Alienation in Anita Desai’s Cry, the peacock
by RAM SHARMA, LECTURER IN ENGLISH, J.V.P.G COLLEGE, BARAUT, BAGHPAT, U.P. 30-04-2002
Anita Desai is a dominant figure in the twentieth century Indian English fiction. She has given a new direction to Indian English literature. Her novels are considered to be the great contribution to the Indian English literature. She started her literary journey with the publication of her first novel Cry, the Peacock in 1963. The 1960′s scattered a sense of great dejection and gloom all over India. In 1962 china obtain a victory over India and this defeat brought a sense of disgrace and humiliation to the hearts of Indians. During this period of dejection and humiliation, Anita Desai’s novel Cry, the Peacock published. Perhaps she must have had a nag of disillusionment in her subconscious mind, which came before us in the form of the novel Cry, the Peacock. She has measured the individual level of the abondoned self of her characters. Desai has delineated the self-alienation, despair, death, desolation and socio-psychic fragmentation of the protagonist. Through this article I have made a humble attempt to discover the meaning of alienation and inner life of Desai’s protagonist Maya in the novel Cry, the Peacock. I was, being human, borne alone; I am, being woman, hard beset; I live by squeezing from a stone The little nourishment I get1.
Every wife yearns for the intense intimacy with her husband. But in Cry, the Peacock the protogonist Maya receives hostility and indifference rather than delicacy and affection. In this novel Desai presents the silence, solitude, meloncholy and dark world of shadows in Maya’s life. Cry, the Peacock is concerned with its chief protagonist Maya’s Psychological problems. Based on the mythological and archetypal images and symbols, this novel explores the hidden and dormant impulses of Maya’s psyche. As a young sensitive girl, Maya desires to love and to be loved. She marries the friend of her father, Gautama, who is much older than herself. She belongs to a traditional Brahmin family which believes in astrology and other prophetic strains of Brahmanical order. On the other hand, Gautama’s family represents the rational side of life. Thus Maya is haunted constantly by the rationalistic approach of her husband to the affairs of life. Maya loves Gautama passionately and desires to be loved in return; but Gautama’s coldness disappoints her2. They are different with each other in tradition and modernity, trust and distrust in human relationships, brahmanical and non-brahmanical order of the society. The prophecy of albino astrologer creates a fear psychosis in Maya’s mind: The astrologer, that creeping sly magician of my hallucinations-no of course they were not hallucination, Arjuna had proved them to me, and yet-could they be real? had never said anything to suggest that it was I who would die young, unnatural and violently, four years after my marriage, nothing to suggest that he even thought that3. The astrologer’s prophecy proves to be true in the case of Maya’s brother, Arjuna. Gautama as a rationalist, fails to understand Maya’s emotional mental state. In the first part of the novel the death of her pet dog Toto serves as the symbol of an abondoned self doomed to loneliness: All day the body lay rotting in the sun. It could not be moved on to the verandah for, in that April heat, the reek of dead flesh was over powering and would soon have penetrated the rooms. So she moved the little string bed on which it lay under the lime trees, where there was a cool agueous shade, saw its eyes open and staring still, screamed and rushed to the garden tap to wash the vision from her eyes, continued to cry and ran, defeated, into the house4.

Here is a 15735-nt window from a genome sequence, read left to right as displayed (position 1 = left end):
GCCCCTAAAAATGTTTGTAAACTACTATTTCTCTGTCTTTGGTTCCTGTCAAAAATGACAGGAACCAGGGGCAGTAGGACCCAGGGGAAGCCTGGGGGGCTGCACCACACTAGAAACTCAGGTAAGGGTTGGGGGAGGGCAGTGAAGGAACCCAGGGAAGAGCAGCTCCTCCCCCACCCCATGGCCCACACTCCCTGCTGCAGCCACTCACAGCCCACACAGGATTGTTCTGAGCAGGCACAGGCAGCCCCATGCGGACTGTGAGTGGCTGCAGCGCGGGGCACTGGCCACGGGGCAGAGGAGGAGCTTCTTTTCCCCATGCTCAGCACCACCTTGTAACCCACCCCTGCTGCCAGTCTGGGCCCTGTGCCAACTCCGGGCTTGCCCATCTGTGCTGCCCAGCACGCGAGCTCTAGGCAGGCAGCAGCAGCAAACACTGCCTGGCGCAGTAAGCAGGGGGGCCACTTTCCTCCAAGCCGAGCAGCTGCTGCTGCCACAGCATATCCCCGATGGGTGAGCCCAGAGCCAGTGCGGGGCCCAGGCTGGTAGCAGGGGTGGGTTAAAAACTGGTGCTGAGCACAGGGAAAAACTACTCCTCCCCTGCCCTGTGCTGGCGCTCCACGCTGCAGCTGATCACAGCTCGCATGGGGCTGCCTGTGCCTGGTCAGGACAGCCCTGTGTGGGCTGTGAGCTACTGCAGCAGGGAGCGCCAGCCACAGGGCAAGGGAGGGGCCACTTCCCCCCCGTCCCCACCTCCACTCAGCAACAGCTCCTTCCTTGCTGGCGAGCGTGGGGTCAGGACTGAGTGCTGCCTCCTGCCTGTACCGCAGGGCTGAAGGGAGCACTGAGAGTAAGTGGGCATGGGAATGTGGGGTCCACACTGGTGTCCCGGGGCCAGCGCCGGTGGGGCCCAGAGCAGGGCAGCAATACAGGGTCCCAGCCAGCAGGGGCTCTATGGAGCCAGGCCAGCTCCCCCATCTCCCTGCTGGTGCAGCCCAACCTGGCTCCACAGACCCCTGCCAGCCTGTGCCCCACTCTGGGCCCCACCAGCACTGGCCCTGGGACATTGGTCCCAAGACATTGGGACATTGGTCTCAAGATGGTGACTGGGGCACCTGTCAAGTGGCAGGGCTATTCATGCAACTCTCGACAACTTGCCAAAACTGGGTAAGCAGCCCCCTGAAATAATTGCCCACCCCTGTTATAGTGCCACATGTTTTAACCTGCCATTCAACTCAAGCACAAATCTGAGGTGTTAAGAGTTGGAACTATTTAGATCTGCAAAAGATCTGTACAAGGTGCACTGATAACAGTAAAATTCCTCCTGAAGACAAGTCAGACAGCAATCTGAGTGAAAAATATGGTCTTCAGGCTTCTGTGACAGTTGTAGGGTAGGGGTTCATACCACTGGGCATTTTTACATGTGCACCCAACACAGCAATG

Maya feels alianation due to the death of Toto. It was intolerable to her. The death of dog indicates the eternal truth in human life. The idea of death terrifies Maya and she is obsessed with it. She is badly disturbed by the indifference of her husband Gautama to the death of dog and it shows his carelessness towards his wife. Because Maya is a childless lady and Toto was like a child to her. Both of them have different views about death. Gautam thinks death to be a normal event while Maya is disturbed by it. The second part of the novel reveals Maya’s psychic depth and narrates the tragic death of Maya’s husband Gautama. Maya and Gautama have different approaches towards life. Gautama is a lawyer. In his family one did not speak about love and affection and spoke of parliament, cases of bribery and corruption revealed in government while Maya’s family champions human values and rights. She is very sensitive and cannot ignore her feelings. Maya wants her fulfilment as a woman and as a wife. But her father like husband does not soothe her burning heart. She opts for an ideal love. Maya symbolizes the pangs of the peacock mating, narrates the secrets in the following lines: Do you not hear the Peacock call in the wilds? Are they not blood chilling, their shrieks of pain? – Pia, Pia-, they cry -Lover, Lover Mio, mio – I die I die-. ….. They spread-out their splended tails and begin to dance, but, like shiva’s their dance, knowing that they and their lovers are all to die….. when they have exhausted themselves in battle, they will mate. Peacock are wise. The hundred eyes upon their tales have seen the truth of life and death, and know them to be one. Living they are in love with life. – Lover, Lover-, you will hear them cry in the forests when the rain clouds come, – Lover, I die- …….5